The Stopping Problem

The 37% Rule derives from optimal stopping’s most famous puzzle, which has come to be known as the “secretary problem.” Its setup is much like the apartment hunter’s dilemma that we considered earlier. Imagine you’re interviewing a set of applicants for a position as a secretary, and your goal is to maximize the chance of hiring the single best applicant in the pool. While you have no idea how to assign scores to individual applicants, you can easily judge which one you prefer. (A mathematician might say you have access only to the ordinal numbers—the relative ranks of the applicants compared to each other—but not to the cardinal numbers, their ratings on some kind of general scale.) You interview the applicants in random order, one at a time. You can decide to offer the job to an applicant at any point and they are guaranteed to accept, terminating the search. But if you pass over an applicant, deciding not to hire them, they are gone forever.


In your search for a secretary, there are two ways you can fail: stopping early and stopping late. When you stop too early, you leave the best applicant undiscovered. When you stop too late, you hold out for a better applicant who doesn’t exist. The optimal strategy will clearly require finding the right balance between the two, walking the tightrope between looking too much and not enough.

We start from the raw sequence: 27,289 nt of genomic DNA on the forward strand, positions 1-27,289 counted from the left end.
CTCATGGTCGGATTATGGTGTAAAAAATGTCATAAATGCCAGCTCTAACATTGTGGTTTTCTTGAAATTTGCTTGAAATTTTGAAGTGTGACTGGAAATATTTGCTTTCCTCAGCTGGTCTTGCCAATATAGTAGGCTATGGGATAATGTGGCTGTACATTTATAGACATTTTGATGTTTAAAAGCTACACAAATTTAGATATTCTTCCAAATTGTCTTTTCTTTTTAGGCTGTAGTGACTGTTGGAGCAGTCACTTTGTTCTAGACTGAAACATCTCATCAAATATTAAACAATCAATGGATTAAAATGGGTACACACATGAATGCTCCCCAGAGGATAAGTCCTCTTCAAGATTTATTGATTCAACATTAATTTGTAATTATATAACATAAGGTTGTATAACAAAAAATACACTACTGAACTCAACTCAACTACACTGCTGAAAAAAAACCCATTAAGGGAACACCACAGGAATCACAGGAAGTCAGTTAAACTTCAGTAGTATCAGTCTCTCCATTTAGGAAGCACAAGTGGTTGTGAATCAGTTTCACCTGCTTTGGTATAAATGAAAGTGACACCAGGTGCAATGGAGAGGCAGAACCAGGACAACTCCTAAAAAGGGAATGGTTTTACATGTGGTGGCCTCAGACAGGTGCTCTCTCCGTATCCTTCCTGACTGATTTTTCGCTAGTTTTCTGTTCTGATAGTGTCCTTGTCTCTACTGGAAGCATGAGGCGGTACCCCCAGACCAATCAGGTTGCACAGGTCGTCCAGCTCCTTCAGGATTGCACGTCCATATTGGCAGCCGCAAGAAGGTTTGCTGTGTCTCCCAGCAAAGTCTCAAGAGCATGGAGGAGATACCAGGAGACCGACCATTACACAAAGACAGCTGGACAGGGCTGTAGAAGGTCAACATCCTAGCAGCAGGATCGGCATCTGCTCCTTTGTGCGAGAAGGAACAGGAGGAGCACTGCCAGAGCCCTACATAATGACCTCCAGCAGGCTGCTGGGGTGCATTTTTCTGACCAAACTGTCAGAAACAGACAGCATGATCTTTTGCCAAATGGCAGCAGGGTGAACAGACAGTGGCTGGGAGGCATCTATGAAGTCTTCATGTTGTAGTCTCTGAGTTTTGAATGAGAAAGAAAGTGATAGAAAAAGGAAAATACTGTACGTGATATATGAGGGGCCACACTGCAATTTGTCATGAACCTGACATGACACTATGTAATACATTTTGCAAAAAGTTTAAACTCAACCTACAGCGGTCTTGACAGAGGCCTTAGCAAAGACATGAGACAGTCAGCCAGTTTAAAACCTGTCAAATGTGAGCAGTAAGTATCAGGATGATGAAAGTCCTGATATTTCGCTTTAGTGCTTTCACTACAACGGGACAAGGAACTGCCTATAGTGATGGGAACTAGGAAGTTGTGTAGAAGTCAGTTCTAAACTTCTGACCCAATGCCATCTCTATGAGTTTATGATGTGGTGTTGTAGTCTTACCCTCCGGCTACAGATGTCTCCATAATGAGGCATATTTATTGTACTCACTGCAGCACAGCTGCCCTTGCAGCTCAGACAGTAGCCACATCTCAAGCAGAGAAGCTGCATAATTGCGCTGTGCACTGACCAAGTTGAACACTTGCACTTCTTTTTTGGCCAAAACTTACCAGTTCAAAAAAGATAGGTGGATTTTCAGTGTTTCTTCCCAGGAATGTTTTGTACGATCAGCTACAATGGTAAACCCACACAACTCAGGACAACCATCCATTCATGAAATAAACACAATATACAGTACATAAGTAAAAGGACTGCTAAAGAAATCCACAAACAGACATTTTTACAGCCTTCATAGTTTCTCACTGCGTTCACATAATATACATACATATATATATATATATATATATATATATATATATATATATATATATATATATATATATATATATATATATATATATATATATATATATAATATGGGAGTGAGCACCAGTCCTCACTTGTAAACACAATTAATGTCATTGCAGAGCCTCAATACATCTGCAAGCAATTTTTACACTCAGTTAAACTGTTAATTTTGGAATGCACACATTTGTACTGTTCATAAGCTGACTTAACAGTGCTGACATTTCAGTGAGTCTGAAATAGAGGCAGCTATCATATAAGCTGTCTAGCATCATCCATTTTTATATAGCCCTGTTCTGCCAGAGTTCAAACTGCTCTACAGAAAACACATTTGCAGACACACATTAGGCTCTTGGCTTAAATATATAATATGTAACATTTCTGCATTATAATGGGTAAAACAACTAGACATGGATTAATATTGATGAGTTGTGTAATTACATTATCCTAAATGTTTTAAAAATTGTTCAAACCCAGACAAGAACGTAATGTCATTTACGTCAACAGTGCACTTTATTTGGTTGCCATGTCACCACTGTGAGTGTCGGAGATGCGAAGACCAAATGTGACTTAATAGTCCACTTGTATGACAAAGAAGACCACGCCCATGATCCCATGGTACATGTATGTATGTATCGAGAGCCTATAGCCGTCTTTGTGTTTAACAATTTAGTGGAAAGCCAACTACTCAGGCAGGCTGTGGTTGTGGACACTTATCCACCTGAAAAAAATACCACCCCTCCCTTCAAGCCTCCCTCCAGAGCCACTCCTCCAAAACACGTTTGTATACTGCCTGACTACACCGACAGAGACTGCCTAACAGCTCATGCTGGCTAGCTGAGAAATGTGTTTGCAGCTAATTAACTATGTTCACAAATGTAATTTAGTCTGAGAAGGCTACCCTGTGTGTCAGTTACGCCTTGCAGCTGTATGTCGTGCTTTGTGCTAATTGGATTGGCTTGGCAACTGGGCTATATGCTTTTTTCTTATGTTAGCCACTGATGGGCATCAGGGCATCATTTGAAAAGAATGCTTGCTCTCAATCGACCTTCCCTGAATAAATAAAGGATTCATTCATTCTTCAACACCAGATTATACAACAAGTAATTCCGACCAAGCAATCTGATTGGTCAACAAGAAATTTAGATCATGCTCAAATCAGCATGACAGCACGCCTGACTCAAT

...the optimal solution takes the form of what we’ll call the Look-Then-Leap Rule: You set a predetermined amount of time for “looking”—that is, exploring your options, gathering data—in which you categorically don’t choose anyone, no matter how impressive. After that point, you enter the “leap” phase, prepared to instantly commit to anyone who outshines the best applicant you saw in the look phase.


...look at the first 37% of the applicants,* choosing none, then be ready to leap for anyone better than all those you’ve seen so far.


Folksonomies: computational thinking

/law, govt and politics (0.757461)
/education/homework and study tips (0.697358)
/business and industrial/business operations/human resources/compensation and benefits (0.694388)

Cardinal number (0.933232): dbpedia_resource
Decision theory (0.783278): dbpedia_resource
Natural number (0.773420): dbpedia_resource
Ordinal number (0.678983): dbpedia_resource
Georg Cantor (0.648585): dbpedia_resource

 Algorithms to Live By
Books, Brochures, and Chapters>Book:  Christian, Brian (April 19th 2016), Algorithms to Live By, Henry Holt and Co., Retrieved on 2021-09-27
Folksonomies: computer science algorithms optimization optimal living